The World Handicap System - coming 2nd November 2020

Golf already has a single set of playing Rules, a single set of equipment Rules and a single set of Rules of Amateur Status governed by the USGA and The R&A.  Yet, today there are six different handicap systems used around the world.  Each is well developed and successfully provides equity for play locally, but each of the different systems produces slightly differing results when calculating players’ handicaps.  The WHS will unify these six existing systems into a single system that will:

  • enable golfers of different abilities to play and compete on a fair and equal basis, in any format, on any course, anywhere around the world;
  • be easy to understand and implement, without sacrificing accuracy; and
  • meet the varied needs and expectations of golfers, golf clubs and golf authorities all around the world and be adaptable to suit all golfing cultures.

An Overview Of The WHS

What is the new World Handicap System (WHS)?

The WHS has been developed by The R&A and USGA in coordination with existing Handicap authorities, and is designed to:

  • Attract more players to the game
  • Make handicapping easier to understand
  • Allow golfers to use their Handicap Index on any course around the world

The WHS has also been created with consideration given to club golfers who play both sporadically and more regularly, creating a more inclusive and equitable system for golfers worldwide. The benefit of the WHS over the current system is it combines the Rules of Handicapping and the Course Rating System.

Why has the WHS been created?

To allow as many golfers as possible the opportunity to:

  • Obtain and maintain a Handicap Index and reduce barriers of entry
  • Use their Handicap Index on any golf course around the world
  • Compete, or play recreationally, fairly regardless of where they play

With golf being centred around one standard set of rules governed by The R&A and USGA, it makes sense to unify the previous six different Handicapping systems, making for a more inclusive and equitable sport.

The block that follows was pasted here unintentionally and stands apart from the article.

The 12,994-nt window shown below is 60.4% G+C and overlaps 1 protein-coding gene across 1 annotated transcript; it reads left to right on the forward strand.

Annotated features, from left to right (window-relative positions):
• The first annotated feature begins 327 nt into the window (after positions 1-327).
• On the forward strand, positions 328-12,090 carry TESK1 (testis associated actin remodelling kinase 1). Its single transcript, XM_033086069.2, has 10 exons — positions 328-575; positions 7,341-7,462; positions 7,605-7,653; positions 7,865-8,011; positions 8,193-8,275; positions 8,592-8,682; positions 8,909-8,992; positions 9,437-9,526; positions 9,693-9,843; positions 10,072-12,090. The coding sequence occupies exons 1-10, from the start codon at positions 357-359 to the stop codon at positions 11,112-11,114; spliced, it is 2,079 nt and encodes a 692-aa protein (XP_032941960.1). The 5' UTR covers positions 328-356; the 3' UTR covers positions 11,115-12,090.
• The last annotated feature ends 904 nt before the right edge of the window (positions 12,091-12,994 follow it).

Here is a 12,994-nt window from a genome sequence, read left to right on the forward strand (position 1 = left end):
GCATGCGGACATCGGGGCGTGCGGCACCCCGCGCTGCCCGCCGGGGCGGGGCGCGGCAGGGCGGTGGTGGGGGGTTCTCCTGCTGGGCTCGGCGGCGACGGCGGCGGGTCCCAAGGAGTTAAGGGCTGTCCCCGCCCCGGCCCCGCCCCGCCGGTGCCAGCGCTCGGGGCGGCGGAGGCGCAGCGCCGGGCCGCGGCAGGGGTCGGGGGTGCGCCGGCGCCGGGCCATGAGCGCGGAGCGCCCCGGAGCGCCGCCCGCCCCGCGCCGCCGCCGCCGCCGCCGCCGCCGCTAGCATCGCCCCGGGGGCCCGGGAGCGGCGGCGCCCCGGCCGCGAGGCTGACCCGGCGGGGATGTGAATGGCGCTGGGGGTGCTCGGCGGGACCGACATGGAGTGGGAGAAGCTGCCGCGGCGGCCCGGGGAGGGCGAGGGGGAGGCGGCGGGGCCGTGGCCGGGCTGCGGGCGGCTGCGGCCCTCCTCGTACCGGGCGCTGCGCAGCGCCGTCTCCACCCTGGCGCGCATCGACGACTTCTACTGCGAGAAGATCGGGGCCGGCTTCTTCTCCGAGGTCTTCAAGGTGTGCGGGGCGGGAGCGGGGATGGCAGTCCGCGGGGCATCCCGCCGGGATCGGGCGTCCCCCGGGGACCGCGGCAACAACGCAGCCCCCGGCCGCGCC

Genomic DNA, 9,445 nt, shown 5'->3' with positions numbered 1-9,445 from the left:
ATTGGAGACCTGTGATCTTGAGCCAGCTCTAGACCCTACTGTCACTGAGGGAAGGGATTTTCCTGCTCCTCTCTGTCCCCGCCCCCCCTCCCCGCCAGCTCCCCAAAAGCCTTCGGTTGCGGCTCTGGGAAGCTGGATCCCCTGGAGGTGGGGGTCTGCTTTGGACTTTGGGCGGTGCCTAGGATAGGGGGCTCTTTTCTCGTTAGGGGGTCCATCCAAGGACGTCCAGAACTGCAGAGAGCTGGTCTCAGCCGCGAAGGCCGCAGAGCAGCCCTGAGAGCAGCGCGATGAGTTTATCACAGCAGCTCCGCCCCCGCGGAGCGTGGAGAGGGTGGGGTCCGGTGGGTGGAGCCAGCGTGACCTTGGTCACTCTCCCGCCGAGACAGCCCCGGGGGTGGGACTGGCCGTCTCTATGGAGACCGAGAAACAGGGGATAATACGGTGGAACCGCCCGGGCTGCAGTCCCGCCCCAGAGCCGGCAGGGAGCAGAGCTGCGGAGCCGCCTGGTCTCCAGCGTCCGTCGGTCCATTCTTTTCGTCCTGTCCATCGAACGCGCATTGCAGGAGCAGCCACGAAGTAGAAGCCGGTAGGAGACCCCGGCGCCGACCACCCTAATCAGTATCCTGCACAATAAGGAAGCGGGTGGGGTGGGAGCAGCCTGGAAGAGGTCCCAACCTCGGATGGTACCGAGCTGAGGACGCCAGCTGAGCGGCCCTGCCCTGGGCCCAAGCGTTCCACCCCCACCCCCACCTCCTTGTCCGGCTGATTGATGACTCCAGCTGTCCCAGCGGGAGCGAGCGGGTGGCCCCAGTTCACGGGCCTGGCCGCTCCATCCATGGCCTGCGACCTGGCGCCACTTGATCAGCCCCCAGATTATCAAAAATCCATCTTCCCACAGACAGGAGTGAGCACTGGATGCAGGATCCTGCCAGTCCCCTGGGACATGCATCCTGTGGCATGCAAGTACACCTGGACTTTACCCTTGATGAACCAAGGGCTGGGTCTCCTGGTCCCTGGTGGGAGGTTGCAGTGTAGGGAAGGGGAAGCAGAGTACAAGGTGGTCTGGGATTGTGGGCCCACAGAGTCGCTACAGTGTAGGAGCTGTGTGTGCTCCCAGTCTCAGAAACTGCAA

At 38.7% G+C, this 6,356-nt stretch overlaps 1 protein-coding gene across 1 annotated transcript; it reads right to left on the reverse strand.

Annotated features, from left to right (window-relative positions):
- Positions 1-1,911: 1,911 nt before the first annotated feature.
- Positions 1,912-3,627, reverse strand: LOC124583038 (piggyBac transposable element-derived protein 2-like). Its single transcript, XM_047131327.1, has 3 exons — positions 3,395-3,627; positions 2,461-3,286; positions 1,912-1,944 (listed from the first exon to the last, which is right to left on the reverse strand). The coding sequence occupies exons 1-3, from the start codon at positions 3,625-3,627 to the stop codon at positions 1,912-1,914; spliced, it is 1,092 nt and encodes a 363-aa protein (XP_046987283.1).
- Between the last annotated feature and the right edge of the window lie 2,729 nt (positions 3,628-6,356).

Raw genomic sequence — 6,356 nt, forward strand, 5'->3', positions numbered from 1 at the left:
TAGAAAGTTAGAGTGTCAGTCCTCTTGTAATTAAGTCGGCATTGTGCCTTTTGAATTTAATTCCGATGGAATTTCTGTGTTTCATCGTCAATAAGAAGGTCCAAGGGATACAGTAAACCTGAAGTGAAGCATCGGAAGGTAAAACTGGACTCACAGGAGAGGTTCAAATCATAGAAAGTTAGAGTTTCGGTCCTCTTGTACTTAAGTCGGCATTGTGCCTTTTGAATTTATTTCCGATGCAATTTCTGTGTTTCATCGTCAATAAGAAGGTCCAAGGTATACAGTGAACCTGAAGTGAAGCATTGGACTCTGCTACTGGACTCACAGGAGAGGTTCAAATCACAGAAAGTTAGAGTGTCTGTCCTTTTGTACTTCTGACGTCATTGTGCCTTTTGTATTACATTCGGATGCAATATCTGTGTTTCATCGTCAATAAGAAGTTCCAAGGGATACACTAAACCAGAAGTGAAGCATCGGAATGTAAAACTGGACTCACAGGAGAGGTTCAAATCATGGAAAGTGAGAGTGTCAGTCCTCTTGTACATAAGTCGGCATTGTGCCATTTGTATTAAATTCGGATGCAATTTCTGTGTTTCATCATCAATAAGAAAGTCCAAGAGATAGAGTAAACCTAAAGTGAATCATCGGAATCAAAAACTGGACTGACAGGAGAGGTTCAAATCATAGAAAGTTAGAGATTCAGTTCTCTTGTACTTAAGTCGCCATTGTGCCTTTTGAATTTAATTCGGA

With all golfers only initially required to submit scorecards for 54 holes to acquire a Handicap Index, the new WHS is less formidable for new players.

How does the WHS work?

For golfers in England, calculating a new Handicap Index will be front of mind when adopting the WHS. The process will begin in the same way throughout the world – by accurately measuring a player’s golfing ability. For regular golfers, this will be done by:

  • The WHS Software calculating the average of the eight best scores from the previous 20 rounds

For new golfers, they will have to:

  • Submit scorecards of 54 holes (3x 18 holes, 6x 9 holes or any combination of 9 and 18 holes) to their golf club’s Handicap Committee

From this they will be provided an initial Handicap Index. After a player has achieved 20 scores, a ‘fully developed’ Handicap Index can be calculated to provide the most accurate representation of a player’s ability. To ensure a player has only one Handicap Index, the golfer will nominate a home club. The home club is determined by the player, but for practicality it is recommended this is where the player typically submits the most of their scores.

Golf club’s will manage the WHS through a Handicap Committee. The main roles and responsibilities of each club are to conduct and manage handicap reviews and communicate to the club’s members. There is further detail on roles and responsibilities later in this toolkit for complete clarity.

Our club’s committee consists of:

John Reid (member) / Bryan Stockwell (member) / Rosie Nutland (General Manager) / Ian Bolt (PGA Professional)

To find out more about the key features that will be included in WHS, please click on one of the icons below


COURSE RATING



SLOPE RATING



HANDICAP INDEX



COURSE HANDICAP



PLAYING HANDICAP




GENERAL PLAY & COMPETITION ROUNDS

 

Course Weather

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